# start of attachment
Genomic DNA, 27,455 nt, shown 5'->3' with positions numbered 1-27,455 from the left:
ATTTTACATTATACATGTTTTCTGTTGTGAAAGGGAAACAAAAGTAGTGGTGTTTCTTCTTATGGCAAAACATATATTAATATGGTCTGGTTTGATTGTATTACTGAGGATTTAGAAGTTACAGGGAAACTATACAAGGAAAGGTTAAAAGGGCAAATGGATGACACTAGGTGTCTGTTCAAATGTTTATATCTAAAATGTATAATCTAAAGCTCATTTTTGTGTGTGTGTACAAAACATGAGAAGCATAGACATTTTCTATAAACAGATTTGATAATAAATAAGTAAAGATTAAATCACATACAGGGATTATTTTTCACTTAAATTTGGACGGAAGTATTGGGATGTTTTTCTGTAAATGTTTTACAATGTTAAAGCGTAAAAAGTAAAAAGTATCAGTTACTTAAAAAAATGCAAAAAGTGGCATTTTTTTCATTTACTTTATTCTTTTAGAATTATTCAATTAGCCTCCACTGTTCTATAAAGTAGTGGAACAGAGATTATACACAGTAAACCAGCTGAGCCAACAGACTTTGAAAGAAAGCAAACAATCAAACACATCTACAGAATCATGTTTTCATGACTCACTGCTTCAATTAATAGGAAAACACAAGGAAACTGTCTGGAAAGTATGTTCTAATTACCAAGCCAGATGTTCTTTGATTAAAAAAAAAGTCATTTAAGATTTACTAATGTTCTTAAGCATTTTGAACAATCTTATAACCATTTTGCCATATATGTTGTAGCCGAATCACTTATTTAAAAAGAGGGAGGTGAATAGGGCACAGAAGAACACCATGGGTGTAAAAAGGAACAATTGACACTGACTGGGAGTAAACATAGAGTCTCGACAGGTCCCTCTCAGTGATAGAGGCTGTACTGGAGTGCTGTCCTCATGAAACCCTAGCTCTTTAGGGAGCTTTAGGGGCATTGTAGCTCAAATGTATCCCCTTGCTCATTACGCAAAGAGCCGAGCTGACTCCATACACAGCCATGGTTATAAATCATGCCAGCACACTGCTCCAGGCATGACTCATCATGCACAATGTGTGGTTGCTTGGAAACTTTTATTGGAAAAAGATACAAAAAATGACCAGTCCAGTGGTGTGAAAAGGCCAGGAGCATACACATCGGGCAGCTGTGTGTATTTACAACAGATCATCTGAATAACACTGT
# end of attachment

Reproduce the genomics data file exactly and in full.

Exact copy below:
Genomic DNA, 27,455 nt, shown 5'->3' with positions numbered 1-27,455 from the left:
ATTTTACATTATACATGTTTTCTGTTGTGAAAGGGAAACAAAAGTAGTGGTGTTTCTTCTTATGGCAAAACATATATTAATATGGTCTGGTTTGATTGTATTACTGAGGATTTAGAAGTTACAGGGAAACTATACAAGGAAAGGTTAAAAGGGCAAATGGATGACACTAGGTGTCTGTTCAAATGTTTATATCTAAAATGTATAATCTAAAGCTCATTTTTGTGTGTGTGTACAAAACATGAGAAGCATAGACATTTTCTATAAACAGATTTGATAATAAATAAGTAAAGATTAAATCACATACAGGGATTATTTTTCACTTAAATTTGGACGGAAGTATTGGGATGTTTTTCTGTAAATGTTTTACAATGTTAAAGCGTAAAAAGTAAAAAGTATCAGTTACTTAAAAAAATGCAAAAAGTGGCATTTTTTTCATTTACTTTATTCTTTTAGAATTATTCAATTAGCCTCCACTGTTCTATAAAGTAGTGGAACAGAGATTATACACAGTAAACCAGCTGAGCCAACAGACTTTGAAAGAAAGCAAACAATCAAACACATCTACAGAATCATGTTTTCATGACTCACTGCTTCAATTAATAGGAAAACACAAGGAAACTGTCTGGAAAGTATGTTCTAATTACCAAGCCAGATGTTCTTTGATTAAAAAAAAAGTCATTTAAGATTTACTAATGTTCTTAAGCATTTTGAACAATCTTATAACCATTTTGCCATATATGTTGTAGCCGAATCACTTATTTAAAAAGAGGGAGGTGAATAGGGCACAGAAGAACACCATGGGTGTAAAAAGGAACAATTGACACTGACTGGGAGTAAACATAGAGTCTCGACAGGTCCCTCTCAGTGATAGAGGCTGTACTGGAGTGCTGTCCTCATGAAACCCTAGCTCTTTAGGGAGCTTTAGGGGCATTGTAGCTCAAATGTATCCCCTTGCTCATTACGCAAAGAGCCGAGCTGACTCCATACACAGCCATGGTTATAAATCATGCCAGCACACTGCTCCAGGCATGACTCATCATGCACAATGTGTGGTTGCTTGGAAACTTTTATTGGAAAAAGATACAAAAAATGACCAGTCCAGTGGTGTGAAAAGGCCAGGAGCATACACATCGGGCAGCTGTGTGTATTTACAACAGATCATCTGAATAACACTGT